Regeneration of a warm anticyclonic ring by cold water masses within the western subarctic gyre of the North Pacific
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Regeneration of a warm anticyclonic ring as a result of interaction with cold water masses was observed within the western subarctic gyre of the North Pacific. Satellite, profiling float, and shipboard observations revealed that a warm-core ring originated from the Kuroshio Extension, propagating northeastwards, entrained cold and fresh water masses from the coastal area of Hokkaido, which are typically recognized within the ring as water that is colder than 2.5 °C. The potential temperature and planetary contribution of potential vorticity of the cold water in the coastal area of Hokkaido were <2 °C and 15 × 10−11 m−1s−1, respectively, suggesting that it originated from the Sea of Okhotsk. After the intrusion, the warm core of the ring cooled, freshened, and contracted, while the outer and lower parts became occupied by the cold and fresh water; however, even after the cooling, the positive surface elevation and downward depression of the main pycnocline, typical of an anticyclonic ring, were still evident. The ring continued to propagate northeastwards, with the main part of its structure occupied by the cold water, but changed its direction of travel from northwest to west-southwest 8 months after the cold-water event, and was finally absorbed into another warm-core ring. It is suggested that these anticyclonic rings, which transported and mixed warm and cold water masses, play important roles in the cross-gyre exchange of subtropical and subarctic waters in the North Pacific.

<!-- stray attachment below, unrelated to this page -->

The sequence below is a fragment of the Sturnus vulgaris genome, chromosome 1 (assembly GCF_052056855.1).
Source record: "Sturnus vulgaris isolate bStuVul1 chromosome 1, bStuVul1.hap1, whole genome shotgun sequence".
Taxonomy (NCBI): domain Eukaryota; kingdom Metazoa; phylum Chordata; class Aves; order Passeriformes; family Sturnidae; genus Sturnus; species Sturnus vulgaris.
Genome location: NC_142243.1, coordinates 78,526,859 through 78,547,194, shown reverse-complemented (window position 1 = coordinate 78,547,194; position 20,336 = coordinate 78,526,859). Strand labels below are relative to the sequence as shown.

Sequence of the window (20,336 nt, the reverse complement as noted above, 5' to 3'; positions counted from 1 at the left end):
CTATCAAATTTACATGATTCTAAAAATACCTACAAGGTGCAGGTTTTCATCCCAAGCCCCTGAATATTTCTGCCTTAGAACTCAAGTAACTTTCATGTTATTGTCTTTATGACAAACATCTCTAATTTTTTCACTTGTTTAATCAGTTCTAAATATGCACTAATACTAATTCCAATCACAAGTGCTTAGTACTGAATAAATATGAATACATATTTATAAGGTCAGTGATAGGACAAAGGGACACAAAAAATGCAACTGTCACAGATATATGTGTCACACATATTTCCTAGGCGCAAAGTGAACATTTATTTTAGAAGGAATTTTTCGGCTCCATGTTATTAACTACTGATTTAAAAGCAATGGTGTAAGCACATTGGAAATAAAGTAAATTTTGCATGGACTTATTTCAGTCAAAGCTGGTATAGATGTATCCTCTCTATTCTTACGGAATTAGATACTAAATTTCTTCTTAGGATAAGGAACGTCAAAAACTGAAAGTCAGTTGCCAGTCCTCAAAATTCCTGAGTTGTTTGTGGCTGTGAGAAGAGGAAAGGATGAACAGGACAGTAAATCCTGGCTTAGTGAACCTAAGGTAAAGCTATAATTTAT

KeywordsAnticyclonic ring Regeneration Warm core Cold core Kuroshio Sea of Okhotsk Cross-gyre exchange Profiling float
The authors thank members of the Fisheries Environmental Oceanography group of the Atmosphere and Ocean Research Institute, The University of Tokyo, for their help in acquiring the profiling float data. The hydrographic data obtained by the R/V Wakataka-Maru were provided by the Tohoku National Fisheries Research Institute. This research was supported by the Ministry of Education, Science, Sports and Culture of Japan via a Grant-in-Aid for Scientific Research (KAKENHI) (S) 20221002, (B) 23310002, and Innovative Areas 24121002, and the Global Warming Project supported by the Ministry of Agriculture, Forestry and Fisheries Japan.
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